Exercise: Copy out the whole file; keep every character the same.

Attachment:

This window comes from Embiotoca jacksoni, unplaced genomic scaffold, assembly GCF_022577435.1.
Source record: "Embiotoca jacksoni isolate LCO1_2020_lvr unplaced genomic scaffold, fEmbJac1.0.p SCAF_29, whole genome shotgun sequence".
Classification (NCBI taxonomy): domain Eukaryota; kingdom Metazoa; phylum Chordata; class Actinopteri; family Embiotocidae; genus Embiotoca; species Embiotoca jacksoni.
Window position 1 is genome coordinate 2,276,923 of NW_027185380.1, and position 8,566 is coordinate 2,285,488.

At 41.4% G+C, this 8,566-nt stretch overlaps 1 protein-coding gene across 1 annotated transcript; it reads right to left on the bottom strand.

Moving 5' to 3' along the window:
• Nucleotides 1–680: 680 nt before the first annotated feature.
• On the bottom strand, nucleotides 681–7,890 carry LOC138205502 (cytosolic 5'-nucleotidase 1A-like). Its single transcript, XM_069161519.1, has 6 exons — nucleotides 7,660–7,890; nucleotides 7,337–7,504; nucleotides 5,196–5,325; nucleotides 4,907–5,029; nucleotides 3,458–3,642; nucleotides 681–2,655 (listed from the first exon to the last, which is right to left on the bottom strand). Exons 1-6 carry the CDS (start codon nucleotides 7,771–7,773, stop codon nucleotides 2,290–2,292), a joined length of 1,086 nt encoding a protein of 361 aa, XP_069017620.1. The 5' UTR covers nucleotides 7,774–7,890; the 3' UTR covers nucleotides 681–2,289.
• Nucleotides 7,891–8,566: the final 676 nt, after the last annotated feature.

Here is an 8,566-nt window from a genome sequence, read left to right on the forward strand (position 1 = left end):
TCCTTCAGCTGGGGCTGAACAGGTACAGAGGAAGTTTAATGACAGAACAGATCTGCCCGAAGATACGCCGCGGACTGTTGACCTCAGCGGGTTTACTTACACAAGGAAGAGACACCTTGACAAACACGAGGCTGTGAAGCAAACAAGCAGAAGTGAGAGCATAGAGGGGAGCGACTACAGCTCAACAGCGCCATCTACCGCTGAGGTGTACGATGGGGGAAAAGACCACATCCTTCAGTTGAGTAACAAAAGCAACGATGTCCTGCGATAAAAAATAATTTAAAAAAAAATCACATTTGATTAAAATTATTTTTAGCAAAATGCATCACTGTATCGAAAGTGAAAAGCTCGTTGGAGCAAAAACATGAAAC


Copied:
This window comes from Embiotoca jacksoni, unplaced genomic scaffold, assembly GCF_022577435.1.
Source record: "Embiotoca jacksoni isolate LCO1_2020_lvr unplaced genomic scaffold, fEmbJac1.0.p SCAF_29, whole genome shotgun sequence".
Classification (NCBI taxonomy): domain Eukaryota; kingdom Metazoa; phylum Chordata; class Actinopteri; family Embiotocidae; genus Embiotoca; species Embiotoca jacksoni.
Window position 1 is genome coordinate 2,276,923 of NW_027185380.1, and position 8,566 is coordinate 2,285,488.

At 41.4% G+C, this 8,566-nt stretch overlaps 1 protein-coding gene across 1 annotated transcript; it reads right to left on the bottom strand.

Moving 5' to 3' along the window:
• Nucleotides 1–680: 680 nt before the first annotated feature.
• On the bottom strand, nucleotides 681–7,890 carry LOC138205502 (cytosolic 5'-nucleotidase 1A-like). Its single transcript, XM_069161519.1, has 6 exons — nucleotides 7,660–7,890; nucleotides 7,337–7,504; nucleotides 5,196–5,325; nucleotides 4,907–5,029; nucleotides 3,458–3,642; nucleotides 681–2,655 (listed from the first exon to the last, which is right to left on the bottom strand). Exons 1-6 carry the CDS (start codon nucleotides 7,771–7,773, stop codon nucleotides 2,290–2,292), a joined length of 1,086 nt encoding a protein of 361 aa, XP_069017620.1. The 5' UTR covers nucleotides 7,774–7,890; the 3' UTR covers nucleotides 681–2,289.
• Nucleotides 7,891–8,566: the final 676 nt, after the last annotated feature.

Here is an 8,566-nt window from a genome sequence, read left to right on the forward strand (position 1 = left end):
TCCTTCAGCTGGGGCTGAACAGGTACAGAGGAAGTTTAATGACAGAACAGATCTGCCCGAAGATACGCCGCGGACTGTTGACCTCAGCGGGTTTACTTACACAAGGAAGAGACACCTTGACAAACACGAGGCTGTGAAGCAAACAAGCAGAAGTGAGAGCATAGAGGGGAGCGACTACAGCTCAACAGCGCCATCTACCGCTGAGGTGTACGATGGGGGAAAAGACCACATCCTTCAGTTGAGTAACAAAAGCAACGATGTCCTGCGATAAAAAATAATTTAAAAAAAAATCACATTTGATTAAAATTATTTTTAGCAAAATGCATCACTGTATCGAAAGTGAAAAGCTCGTTGGAGCAAAAACATGAAAC